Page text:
giovedì 20 giugno 2013

Gnawa music & Gnawa Origins

The Gnawa (or Gnaoua, Ghanawa, Ghanawi, Gnawi) people originated from North and West Africa; to be precise the ancient Ghanaian Empire of Ouagadougou (present day Mauritania, Senegal, Gambia, Burkino Faso and 85% of Mali).
photo:Fatima Abbadi
This name Gnawa is taken from one of the indigenous languages of the Sahara Desert called Tamazight. The phonology of this term according to the grammatical principles of Tamazight is as follows: Gnawi (singular), Gnawa (collective) and Gnawn (plural rarely used).

The Gnawa are an ethnic group whom, with the passing of time became a part of the Sufi order in Morocco. This kingdom bordered Morocco and Algeria's southern borders, and had a 300 year blood war with Morocco, prior to both countries forging a long lasting peace accord (conducted between the Monarchs of both countries alone with a scribe). Evidence of this is found is the tribal oral tradition of both countries (Soussi, Riffi, & Ashanti tribes). The result of which saw unprecedented levels of marriages between the Gnawis (ancient Ghanaians) and Soussis of Morocco. A small percentage of this community (Gnawa/Ghanawa) were given to Morocco's monarch (Mulay: to mean Emperor) as workers as a token and seal of the aforementioned accord. They traveled to Morocco by way of tribal caravans during (and external to) the hours of trade Trans-Saharan trade.[wikipedia]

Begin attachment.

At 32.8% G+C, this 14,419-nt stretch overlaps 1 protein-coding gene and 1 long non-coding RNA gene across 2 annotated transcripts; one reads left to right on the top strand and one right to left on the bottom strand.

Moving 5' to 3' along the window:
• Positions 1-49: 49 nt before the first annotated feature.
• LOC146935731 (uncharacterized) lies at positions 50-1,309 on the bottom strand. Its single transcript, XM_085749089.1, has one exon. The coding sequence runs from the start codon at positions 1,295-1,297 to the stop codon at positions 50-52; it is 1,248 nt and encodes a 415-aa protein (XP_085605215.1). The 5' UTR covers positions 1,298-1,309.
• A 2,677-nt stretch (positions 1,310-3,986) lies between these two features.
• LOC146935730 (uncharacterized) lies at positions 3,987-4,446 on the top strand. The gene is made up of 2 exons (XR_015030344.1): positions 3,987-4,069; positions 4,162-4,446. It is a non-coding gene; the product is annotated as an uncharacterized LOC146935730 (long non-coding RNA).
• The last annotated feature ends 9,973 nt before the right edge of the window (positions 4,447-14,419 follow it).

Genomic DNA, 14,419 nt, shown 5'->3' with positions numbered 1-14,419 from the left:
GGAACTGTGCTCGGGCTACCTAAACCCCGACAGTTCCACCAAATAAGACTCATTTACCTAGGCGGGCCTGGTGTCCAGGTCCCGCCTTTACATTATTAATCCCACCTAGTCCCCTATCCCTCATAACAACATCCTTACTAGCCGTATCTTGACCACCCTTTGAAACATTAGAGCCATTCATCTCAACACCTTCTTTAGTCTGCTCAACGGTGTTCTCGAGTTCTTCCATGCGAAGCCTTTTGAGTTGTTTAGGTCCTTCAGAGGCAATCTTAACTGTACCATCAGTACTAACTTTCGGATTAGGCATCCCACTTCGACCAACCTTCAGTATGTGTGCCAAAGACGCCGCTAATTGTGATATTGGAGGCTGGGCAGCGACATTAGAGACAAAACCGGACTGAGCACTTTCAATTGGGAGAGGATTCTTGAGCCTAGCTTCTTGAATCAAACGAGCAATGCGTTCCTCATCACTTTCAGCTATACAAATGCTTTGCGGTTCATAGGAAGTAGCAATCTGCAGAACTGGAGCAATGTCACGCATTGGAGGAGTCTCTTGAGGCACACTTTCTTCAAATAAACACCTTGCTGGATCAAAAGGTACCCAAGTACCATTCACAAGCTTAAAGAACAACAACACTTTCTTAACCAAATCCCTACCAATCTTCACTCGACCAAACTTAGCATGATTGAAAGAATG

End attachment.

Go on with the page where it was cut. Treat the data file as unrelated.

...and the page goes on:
Gnawa music is a rich repertoire of ancient African Islamic spiritual religious songs and rhythms. Its well preserved heritage combines ritual poetry with traditional music and dancing. The music is performed at 'Lila's', entire communal nights of celebration, dedicated to prayer and healing, guided by the Gnawa Maalem and his group of musicians and dancers. Though many of the influences that formed this music can be traced to sub-Saharan West-Africa, its traditional practice is concentrated in Morocco and the Béchar Province in South-western Algeria.[wikipedia]

The Gnaoua World Music Festival is a Gnawa music festival held annually in Essaouira, Morocco.
The festival provides a platform for exchanges and a meeting point of music and dialogue between foreign artists and the mystical Gnaoua (also Gnawa) musicians. In this melting-pot of musical fusion, the Gnaoua masters invite players of jazz, pop, rock and contemporary World music to explore new avenues.

An example of the rythm and music is exectuted my the master Mahmoud Guinia, a Moroccan Gnawa musician, singer and guembri player, who is traditionally regarded as a Maâllem.

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